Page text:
Effect of bacterial exudates released on solid media
Sterile cellophane membranes were placed on 10 mL of PDA in Petri dishes. A 24-h-old TSB liquid culture (5 x 105 CFU mL-1) of each bacterial antagonist (except for S. griseus) or sterile TSB (control) was streaked on the cellophane membranes. Petri dishes were incubated at 24°C for 3 d. For S. griseus, a 4-d-old TSB liquid culture was streaked on the cellophane membranes and incubated at 24°C until it sporulated. The cellophane membranes were then removed and 1 mL of H. solani conidial suspension (104 conidia mL-1) was spread on PDA. Petri dishes were incubated at 24°C for 6 d and germination was evaluated visually. Each bacterium was tested in triplicate.
Effect of bacteria on mycelial growth of H. solani
In confrontation assays, an inhibition zone was observed between H. solani and the bacteria A. piechaudii, A. autotrophicum, C. fimi, P. chlororaphis, P. putida (94-19 and E-30) and S. griseus (Table 1), revealing that H. solani mycelial growth was inhibited by these bacteria.
Effect of bacterial exudates released on solid media on H. solani mycelial growth
Fractions extracted from pure culture of the bacteria that inhibited H. solani growth in dual culture (A. piechaudii, A. autotrophicum, C. fimi, P. chlororaphis, P. putida (94-19 and E30) and S. griseus) were tested for their effect on mycelial growth of H. solani. For all the bacteria tested, at least one fraction exhibited inhibition of H. solani mycelial growth (Table 2). Fraction F4 was active in A. piechaudii, F3 in A. autotrophicum, F4 in C. fimi, F4 and F5 in P. chlororaphis, F4 in P. putida (94-19), F4 and F5 in P. putida (E-30), and F2 through F4 in S. griseus.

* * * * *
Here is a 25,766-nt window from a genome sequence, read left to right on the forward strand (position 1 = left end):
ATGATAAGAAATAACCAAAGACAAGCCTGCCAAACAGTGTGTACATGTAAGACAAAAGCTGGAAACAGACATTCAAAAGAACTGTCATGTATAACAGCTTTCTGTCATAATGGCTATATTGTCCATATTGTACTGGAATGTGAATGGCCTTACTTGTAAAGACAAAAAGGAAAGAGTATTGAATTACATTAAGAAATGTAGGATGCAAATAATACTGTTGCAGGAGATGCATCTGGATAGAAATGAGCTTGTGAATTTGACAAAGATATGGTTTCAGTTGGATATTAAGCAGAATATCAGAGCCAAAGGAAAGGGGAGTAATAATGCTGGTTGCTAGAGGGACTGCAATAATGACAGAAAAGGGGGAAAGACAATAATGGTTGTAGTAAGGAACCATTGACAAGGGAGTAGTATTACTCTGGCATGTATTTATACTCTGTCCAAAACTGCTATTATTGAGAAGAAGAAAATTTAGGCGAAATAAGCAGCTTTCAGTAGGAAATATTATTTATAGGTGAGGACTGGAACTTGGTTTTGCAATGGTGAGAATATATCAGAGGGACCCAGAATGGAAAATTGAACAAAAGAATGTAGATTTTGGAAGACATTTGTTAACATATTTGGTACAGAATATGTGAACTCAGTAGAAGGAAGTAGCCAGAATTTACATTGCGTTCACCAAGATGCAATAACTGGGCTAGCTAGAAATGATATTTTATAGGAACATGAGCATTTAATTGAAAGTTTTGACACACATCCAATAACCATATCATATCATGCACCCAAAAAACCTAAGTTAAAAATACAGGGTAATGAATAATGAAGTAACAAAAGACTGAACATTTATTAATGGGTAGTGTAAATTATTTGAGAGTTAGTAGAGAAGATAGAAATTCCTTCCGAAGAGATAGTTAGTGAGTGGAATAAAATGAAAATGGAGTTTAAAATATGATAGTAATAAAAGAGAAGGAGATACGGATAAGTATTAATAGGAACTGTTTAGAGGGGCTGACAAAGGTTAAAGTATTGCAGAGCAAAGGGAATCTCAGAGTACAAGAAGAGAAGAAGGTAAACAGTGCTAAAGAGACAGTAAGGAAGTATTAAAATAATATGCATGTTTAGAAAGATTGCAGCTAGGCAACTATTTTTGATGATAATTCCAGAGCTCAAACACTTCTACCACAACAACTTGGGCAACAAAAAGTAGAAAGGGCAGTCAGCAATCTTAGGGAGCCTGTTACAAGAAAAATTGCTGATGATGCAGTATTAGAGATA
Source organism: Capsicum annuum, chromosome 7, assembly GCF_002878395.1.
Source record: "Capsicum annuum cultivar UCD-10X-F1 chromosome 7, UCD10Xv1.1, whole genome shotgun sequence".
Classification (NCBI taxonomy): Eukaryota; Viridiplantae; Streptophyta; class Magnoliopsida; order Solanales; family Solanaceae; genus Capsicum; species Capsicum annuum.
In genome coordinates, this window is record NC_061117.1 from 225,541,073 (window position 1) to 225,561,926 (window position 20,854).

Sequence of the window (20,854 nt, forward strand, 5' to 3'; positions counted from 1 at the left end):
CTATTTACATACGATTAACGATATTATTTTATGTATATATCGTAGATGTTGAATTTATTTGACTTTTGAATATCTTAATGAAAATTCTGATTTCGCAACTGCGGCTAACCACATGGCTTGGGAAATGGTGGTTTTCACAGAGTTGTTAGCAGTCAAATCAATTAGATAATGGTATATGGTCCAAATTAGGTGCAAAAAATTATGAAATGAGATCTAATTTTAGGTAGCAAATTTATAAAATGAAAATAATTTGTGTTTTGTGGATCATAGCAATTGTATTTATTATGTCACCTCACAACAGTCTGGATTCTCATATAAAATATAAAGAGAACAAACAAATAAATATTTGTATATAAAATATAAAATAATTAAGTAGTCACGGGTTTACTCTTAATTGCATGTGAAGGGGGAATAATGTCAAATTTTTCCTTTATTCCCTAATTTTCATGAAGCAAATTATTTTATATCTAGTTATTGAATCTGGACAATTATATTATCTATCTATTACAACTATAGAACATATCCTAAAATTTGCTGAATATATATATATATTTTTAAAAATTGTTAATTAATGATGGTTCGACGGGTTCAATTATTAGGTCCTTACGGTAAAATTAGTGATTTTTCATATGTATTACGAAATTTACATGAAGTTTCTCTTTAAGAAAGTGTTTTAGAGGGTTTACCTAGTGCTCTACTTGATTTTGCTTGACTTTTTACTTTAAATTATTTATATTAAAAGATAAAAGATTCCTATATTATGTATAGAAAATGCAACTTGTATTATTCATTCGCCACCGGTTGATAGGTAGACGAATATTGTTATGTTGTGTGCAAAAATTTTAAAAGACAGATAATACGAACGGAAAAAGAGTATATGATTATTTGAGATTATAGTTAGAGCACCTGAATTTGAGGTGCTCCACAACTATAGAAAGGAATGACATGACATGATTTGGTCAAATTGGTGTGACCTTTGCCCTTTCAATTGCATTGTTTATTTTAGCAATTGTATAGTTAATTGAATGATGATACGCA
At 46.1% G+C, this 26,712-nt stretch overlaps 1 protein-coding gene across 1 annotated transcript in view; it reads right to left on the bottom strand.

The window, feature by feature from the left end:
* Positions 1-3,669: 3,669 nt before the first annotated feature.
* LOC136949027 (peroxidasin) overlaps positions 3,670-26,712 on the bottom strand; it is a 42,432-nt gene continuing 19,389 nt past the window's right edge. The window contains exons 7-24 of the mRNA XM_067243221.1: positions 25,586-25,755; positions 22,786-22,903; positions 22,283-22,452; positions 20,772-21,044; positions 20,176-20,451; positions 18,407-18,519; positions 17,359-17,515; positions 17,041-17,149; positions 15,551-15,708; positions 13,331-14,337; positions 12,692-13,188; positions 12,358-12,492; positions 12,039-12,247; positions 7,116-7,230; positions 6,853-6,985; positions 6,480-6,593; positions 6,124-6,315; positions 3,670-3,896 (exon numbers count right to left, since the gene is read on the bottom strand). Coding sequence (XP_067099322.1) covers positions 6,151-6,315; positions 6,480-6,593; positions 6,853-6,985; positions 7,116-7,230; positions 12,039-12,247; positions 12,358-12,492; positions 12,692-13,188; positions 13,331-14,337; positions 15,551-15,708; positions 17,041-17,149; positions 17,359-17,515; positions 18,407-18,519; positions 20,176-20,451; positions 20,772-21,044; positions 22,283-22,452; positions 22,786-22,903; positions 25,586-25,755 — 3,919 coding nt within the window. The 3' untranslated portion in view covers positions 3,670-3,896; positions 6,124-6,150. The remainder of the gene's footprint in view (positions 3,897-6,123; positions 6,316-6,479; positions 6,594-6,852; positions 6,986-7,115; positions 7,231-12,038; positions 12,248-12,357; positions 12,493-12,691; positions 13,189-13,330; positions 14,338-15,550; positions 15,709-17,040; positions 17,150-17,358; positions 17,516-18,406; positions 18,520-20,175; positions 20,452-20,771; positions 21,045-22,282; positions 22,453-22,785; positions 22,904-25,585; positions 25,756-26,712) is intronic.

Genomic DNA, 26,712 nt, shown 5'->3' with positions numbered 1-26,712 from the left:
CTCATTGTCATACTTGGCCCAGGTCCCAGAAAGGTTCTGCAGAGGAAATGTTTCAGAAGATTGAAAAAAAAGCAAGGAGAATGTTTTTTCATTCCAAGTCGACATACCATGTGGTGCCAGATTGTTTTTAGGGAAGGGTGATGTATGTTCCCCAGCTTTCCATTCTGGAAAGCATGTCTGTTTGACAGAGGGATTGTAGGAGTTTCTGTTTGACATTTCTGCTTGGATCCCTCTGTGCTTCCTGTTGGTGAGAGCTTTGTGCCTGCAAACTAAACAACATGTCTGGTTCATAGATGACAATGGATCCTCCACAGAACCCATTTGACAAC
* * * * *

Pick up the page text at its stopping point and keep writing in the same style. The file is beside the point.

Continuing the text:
Fractions extracted from the inhibition zone between H. solani and each of the seven selected antagonists were also tested for their effect on mycelial growth of H. solani (Table 2). At least one fraction inhibited the growth of H. solani in A. piechaudii, C. fimi, P. chlororaphis, P. putida (94-19) and S. griseus. Aquaspirillum autotrophicum and P. putida (E-30) did not contain consistently active fractions. Active fractions in the bacterial antagonists were: F4 and F5 in A. piechaudii, F2 in C. fimi, F4 in P. chlororaphis, F4 in P. putida (94-19), and F2 and F3 in S. griseus.
Effect of bacterial exudates on conidial germination of H. solani
For the fungistatic assay, culture filtrates from B. cereus, K. rosea and P. fluorescens significantly inhibited conidial germination when compared with the control with inhibition rates of 59.7, 24.8, and 73.3%, respectively (Table 3). Filtrates from R. erythropolis and R. globerulus significantly stimulated conidial germination. In the fungitoxic assay, B. cereus and K. rosea culture filtrates significantly decreased H. solani conidial germination with inhibition rate of 40.4 and 45.1%, respectively (Table 3), while A. piechaudii, P. fluorescens and R. globerulus filtrates significantly stimulated H. solani conidial germination.Conidial germination was also affected by bacterial exudates released on agar. Indeed, precultures of A. piechaudii, P. chlororaphis and S. griseus on a cellophane membrane covering PDA limited the subsequent germination of H. solani conidia either totally (P. chlororaphis) or partially (A. piechaudii and S. griseus) (Fig. 1). Precultures of A. autotrophicum, C. fimi, P. putida (E-30) and P. putida (94-19) (see Fig. 1B as an example of negative control) did not reduce conidial germination of H. solani.